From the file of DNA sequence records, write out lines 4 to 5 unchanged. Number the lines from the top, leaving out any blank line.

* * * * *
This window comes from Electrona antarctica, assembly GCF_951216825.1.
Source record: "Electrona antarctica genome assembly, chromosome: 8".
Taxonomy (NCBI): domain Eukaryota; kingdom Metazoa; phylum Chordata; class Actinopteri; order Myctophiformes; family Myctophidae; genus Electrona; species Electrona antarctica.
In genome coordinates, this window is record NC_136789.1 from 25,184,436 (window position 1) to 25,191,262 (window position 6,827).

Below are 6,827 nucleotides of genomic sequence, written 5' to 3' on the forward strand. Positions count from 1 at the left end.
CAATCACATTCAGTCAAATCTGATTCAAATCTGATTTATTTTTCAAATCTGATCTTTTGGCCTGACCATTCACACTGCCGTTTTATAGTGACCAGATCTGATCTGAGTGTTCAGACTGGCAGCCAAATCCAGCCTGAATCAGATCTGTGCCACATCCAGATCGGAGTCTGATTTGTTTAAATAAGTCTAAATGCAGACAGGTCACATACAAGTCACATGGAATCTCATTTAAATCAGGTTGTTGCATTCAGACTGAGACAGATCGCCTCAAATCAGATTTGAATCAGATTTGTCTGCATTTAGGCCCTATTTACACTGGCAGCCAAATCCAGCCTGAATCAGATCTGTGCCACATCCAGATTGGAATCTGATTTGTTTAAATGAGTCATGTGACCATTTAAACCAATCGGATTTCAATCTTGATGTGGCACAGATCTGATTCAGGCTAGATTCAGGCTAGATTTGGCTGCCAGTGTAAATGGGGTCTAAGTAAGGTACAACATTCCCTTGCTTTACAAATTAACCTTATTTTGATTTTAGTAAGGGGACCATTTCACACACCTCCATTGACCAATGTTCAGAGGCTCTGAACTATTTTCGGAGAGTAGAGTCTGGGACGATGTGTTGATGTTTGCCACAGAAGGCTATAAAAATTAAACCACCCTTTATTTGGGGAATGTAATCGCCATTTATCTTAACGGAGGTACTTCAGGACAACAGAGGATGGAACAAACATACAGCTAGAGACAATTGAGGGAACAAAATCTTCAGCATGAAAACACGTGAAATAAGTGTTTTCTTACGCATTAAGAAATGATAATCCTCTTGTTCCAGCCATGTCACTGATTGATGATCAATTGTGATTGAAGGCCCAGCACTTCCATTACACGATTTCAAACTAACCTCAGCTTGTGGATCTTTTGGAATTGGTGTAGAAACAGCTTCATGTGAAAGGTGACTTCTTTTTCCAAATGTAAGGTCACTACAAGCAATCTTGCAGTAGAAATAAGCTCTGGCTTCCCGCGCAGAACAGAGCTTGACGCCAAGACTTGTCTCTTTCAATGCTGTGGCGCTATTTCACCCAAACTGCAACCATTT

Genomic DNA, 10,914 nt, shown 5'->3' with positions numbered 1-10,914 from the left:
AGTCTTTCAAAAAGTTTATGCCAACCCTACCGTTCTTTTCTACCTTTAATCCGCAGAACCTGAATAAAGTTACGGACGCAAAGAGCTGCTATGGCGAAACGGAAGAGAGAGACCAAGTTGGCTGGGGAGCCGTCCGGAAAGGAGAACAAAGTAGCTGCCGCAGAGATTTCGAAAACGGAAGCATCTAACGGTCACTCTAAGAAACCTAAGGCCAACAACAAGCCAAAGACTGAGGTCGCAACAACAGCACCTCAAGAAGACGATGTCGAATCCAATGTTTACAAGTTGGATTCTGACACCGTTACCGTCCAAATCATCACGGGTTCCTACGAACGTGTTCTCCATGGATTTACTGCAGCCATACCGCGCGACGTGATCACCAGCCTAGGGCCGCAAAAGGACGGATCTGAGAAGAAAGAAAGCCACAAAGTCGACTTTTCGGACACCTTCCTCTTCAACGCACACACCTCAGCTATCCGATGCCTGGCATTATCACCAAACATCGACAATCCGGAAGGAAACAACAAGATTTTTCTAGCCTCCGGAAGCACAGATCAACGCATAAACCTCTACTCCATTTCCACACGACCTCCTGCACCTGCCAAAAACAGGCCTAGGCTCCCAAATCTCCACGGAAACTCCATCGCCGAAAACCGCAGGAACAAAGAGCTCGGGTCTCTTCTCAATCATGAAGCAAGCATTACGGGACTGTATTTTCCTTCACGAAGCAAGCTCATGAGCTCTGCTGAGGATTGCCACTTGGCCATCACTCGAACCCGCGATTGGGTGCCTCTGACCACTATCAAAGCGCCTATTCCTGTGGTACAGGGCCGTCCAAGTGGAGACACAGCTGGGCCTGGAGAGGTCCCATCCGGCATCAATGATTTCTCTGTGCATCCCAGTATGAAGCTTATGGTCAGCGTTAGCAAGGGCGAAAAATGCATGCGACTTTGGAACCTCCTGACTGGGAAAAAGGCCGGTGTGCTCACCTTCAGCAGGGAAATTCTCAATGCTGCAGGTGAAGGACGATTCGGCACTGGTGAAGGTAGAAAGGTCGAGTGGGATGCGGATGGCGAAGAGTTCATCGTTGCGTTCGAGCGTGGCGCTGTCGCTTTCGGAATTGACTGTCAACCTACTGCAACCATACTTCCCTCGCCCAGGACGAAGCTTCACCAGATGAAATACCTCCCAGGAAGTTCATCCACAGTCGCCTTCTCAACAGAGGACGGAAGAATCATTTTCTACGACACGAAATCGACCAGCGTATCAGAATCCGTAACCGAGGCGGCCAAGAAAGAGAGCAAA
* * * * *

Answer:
In genome coordinates, this window is record NC_136789.1 from 25,184,436 (window position 1) to 25,191,262 (window position 6,827).

Below are 6,827 nucleotides of genomic sequence, written 5' to 3' on the forward strand. Positions count from 1 at the left end.